Diversity in Music

My children’s school held a showcase concert last night featuring the best of the music department.

The performances ranged from classical to jazz to swing to folk music to rock to heavy metal. Some pieces were by famous composers, others were written by the students themselves. Students dressed for their performances in clothes ranging from torn jeans and t-shirts to suits and ties and floor-length gowns.

The mood was supportive and celebratory. It recognised that the musical achievement of a student interested in heavy metal is no less than that of a student interested in classical piano. It celebrated the diversity of student achievement as well as the achievements themselves.

How different from my own high school’s showcase concerts, filled with little beyond classical and religious music, with the odd show-tune thrown in. I distinctly remember the shock in the auditorium once when a group of students not sanctioned by the school showed up and played rock-n-roll.

If you didn’t sing in choir, you didn’t sing. If you didn’t play in the marching band or the orchestra, you didn’t play. I wonder how many students decided they didn’t like music because the only music they were allowed to make was the sort they didn’t identify with. I wonder how many good musicians let their own music die because it wasn’t valued by the school and the adults around them.

My kids enjoy diverse music. Though they both play instruments, neither of them is likely to go on to become a professional musician. Still, I’m thrilled their school encourages students to explore their own music, and recognises that musical skill can be demonstrated in an ear-splitting heavy metal guitar riff just as effectively as in an operetta.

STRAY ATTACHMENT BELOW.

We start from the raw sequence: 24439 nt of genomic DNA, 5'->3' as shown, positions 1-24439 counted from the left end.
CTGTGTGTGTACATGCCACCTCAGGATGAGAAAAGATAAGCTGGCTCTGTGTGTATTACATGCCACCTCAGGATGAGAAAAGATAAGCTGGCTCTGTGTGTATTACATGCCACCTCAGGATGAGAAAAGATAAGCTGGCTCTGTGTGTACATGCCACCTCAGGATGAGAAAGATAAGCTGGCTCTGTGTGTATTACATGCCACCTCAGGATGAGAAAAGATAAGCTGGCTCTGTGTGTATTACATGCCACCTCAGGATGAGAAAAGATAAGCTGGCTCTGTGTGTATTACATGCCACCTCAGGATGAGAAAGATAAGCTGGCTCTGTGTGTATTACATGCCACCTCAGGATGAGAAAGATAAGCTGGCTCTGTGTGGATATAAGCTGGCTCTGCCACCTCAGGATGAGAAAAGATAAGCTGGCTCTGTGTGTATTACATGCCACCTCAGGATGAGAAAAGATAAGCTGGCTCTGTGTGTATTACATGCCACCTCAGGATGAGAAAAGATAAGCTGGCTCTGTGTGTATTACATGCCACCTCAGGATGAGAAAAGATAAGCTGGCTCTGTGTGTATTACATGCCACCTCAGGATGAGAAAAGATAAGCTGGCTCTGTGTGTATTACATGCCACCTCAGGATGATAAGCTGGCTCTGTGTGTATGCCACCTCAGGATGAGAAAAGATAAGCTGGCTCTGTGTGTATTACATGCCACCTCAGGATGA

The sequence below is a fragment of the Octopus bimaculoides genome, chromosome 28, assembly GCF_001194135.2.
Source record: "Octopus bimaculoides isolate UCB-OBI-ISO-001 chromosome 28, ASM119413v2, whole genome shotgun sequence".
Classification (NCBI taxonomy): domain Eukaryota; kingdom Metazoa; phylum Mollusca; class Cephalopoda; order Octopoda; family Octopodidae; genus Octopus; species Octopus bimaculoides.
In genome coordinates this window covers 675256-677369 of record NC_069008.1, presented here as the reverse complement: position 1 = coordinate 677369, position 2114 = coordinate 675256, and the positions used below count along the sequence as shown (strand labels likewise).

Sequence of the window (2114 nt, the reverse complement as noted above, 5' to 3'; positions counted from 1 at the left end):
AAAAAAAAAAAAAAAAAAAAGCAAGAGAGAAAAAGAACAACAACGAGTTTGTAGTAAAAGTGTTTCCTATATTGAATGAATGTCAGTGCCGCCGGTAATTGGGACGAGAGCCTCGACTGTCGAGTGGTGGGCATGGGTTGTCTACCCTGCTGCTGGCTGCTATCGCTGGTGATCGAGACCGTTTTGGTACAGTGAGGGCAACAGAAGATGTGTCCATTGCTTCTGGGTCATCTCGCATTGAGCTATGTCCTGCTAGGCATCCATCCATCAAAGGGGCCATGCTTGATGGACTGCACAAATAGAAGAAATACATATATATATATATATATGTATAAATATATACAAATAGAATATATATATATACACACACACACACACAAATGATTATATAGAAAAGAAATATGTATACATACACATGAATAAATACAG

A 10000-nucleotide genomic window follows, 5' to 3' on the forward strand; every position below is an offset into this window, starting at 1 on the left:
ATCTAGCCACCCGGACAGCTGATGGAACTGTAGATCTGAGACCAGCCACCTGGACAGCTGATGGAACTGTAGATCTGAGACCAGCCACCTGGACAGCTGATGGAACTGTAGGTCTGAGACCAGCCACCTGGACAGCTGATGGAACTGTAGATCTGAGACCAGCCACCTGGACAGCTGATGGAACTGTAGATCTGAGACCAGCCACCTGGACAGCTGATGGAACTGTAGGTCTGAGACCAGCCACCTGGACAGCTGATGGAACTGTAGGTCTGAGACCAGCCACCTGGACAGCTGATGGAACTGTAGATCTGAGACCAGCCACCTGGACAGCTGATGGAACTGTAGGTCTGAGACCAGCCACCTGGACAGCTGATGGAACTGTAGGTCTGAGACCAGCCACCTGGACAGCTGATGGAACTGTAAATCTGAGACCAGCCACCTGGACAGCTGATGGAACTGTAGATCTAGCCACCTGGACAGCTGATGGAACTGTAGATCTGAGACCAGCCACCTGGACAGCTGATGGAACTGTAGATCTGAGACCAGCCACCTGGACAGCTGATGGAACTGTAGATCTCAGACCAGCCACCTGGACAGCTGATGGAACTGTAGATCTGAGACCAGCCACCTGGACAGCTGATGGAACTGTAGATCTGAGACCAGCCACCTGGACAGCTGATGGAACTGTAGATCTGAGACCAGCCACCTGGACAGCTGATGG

Hoar Frost

My daughter needed to visit a few native forests today to work on a science project for school. Darn. I hate it when we’re forced to do that. 😉 One of the places we went to was Woolshed Creek. Though it was a sunny day, places in the shade were quite frozen. In some of those places, the frost was spectacular.

We ran across a patch of ferns with 5 mm ice crystals sprouting off the fronds in such profusion that they looked like they’d been snowed on. A truly spectacular display.

The show only lasted as long as the shade did. As soon as the sun hit, the ice melted. The plants returned to their normal, unadorned state, and the tracks turned to mud. More pleasant, perhaps for us, but not nearly so beautiful. As usual, you’ve got to put up with some hardship to experience the best life has to offer.

Nostalgic Baking

I made Irish soda bread to go with dinner today. As I mixed up the dough, I remembered making soda bread back when the kids were preschoolers. The recipe I have is easily quartered, so I would make a full batch, and each of the kids would make their own quarter-sized loaf. It didn’t even require any calculations—I simply gave them a smaller measuring cup (1/4-cup and 1/4 tsp to my one-cup and 1 tsp measures) and they could follow the recipe just like I did.

They loved baking their very own loaf, and then seeing it next to their plate at the dinner table.